Silk satin, brocaded, gilt- and silver-paper-wrapped thread brocading
41 x 21.75 in (104.1 x 55.2 cm)
Museum of Fine Arts, Boston, Helen and Alice Colburn Fund
Not on view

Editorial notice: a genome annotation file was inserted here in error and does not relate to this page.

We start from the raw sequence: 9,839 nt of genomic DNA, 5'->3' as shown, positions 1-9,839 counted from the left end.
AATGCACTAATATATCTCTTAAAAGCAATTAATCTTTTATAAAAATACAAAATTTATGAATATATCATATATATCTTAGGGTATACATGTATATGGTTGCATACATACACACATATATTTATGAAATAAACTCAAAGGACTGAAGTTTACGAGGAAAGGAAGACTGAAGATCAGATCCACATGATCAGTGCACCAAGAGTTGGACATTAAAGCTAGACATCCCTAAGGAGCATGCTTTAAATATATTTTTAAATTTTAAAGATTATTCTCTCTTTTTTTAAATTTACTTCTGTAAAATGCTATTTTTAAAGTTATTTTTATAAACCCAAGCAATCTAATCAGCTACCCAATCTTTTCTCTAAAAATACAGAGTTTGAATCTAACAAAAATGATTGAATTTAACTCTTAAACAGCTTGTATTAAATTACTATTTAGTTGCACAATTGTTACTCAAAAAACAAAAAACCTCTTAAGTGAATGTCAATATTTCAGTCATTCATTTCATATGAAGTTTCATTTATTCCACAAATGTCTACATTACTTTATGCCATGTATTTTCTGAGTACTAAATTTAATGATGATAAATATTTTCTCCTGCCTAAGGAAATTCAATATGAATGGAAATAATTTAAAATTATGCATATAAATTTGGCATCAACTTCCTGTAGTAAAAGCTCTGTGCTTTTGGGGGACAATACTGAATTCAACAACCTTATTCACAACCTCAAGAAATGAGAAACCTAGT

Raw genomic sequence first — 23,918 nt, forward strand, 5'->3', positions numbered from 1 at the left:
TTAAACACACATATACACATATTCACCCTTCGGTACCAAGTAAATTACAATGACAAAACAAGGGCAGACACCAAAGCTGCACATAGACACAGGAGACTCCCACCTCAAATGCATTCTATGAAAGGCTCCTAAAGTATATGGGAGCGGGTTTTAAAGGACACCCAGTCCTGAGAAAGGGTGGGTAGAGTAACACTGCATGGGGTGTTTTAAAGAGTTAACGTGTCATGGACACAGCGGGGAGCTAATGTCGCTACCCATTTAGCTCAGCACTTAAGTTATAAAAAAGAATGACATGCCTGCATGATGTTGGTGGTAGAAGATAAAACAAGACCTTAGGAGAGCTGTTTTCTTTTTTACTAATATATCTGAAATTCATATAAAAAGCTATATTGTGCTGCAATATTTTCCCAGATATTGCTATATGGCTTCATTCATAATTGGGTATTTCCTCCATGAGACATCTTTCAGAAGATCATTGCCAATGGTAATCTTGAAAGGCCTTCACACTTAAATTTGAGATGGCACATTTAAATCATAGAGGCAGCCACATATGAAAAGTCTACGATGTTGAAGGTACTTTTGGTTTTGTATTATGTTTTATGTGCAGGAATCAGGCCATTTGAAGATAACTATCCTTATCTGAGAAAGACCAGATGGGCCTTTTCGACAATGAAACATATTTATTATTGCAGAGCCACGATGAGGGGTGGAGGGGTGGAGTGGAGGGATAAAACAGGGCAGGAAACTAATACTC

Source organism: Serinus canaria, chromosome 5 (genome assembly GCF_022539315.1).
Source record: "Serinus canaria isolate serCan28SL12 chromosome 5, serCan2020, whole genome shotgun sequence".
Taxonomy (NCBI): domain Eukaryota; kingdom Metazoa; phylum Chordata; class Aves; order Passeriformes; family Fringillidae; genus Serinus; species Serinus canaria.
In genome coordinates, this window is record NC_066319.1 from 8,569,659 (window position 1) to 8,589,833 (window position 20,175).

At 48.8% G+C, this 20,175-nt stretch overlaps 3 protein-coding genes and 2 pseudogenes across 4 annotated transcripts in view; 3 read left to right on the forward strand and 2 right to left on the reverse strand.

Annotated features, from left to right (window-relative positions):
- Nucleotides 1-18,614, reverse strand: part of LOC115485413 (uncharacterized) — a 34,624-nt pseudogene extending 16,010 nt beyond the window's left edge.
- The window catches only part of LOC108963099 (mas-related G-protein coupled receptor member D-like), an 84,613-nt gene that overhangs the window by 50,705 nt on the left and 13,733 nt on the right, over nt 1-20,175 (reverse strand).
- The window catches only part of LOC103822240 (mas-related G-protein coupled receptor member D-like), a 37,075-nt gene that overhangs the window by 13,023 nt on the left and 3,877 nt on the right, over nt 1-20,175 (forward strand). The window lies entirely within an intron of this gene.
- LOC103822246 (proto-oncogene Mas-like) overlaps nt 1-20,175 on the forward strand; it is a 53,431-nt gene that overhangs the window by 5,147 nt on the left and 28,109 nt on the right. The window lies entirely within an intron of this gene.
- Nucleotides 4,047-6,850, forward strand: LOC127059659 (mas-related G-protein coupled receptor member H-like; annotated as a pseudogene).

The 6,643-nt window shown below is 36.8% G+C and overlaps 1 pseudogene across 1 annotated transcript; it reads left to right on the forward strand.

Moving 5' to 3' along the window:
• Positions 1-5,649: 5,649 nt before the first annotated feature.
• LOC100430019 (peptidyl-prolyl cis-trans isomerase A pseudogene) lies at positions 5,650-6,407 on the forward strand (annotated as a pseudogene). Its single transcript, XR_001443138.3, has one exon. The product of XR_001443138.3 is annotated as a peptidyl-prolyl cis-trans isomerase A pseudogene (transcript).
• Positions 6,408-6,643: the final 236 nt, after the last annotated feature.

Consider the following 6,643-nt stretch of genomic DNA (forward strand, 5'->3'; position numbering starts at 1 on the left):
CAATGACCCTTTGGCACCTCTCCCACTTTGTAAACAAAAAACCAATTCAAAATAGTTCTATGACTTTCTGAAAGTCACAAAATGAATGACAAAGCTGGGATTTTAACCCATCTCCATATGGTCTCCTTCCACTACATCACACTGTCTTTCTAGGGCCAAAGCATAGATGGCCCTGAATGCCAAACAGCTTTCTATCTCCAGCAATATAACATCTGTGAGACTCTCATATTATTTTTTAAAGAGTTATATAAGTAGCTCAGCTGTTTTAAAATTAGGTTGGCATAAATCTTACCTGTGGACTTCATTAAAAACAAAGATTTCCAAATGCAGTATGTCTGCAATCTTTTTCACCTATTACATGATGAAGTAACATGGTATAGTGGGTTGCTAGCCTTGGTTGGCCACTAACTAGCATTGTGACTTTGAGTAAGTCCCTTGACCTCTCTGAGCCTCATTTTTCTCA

A small number of Chinese textiles were based on European “bizarre” silk designs. This example combines a sophisticated mélange of lush flora and fantastic architectural features—elements that periodically appeared in European silks from about 1695 to 1720. The gilt-paper-wrapped thread woven into the fabric is uniquely Chinese, but the cloth’s narrow loom width is the same as that of many eighteenth-century European dress silks. This is surprising because most Chinese export silks were woven on wider looms. Perhaps such silks, masquerading as European products, were made to circumvent the English and French bans on imported Asian silks enacted at the turn of the eighteenth century.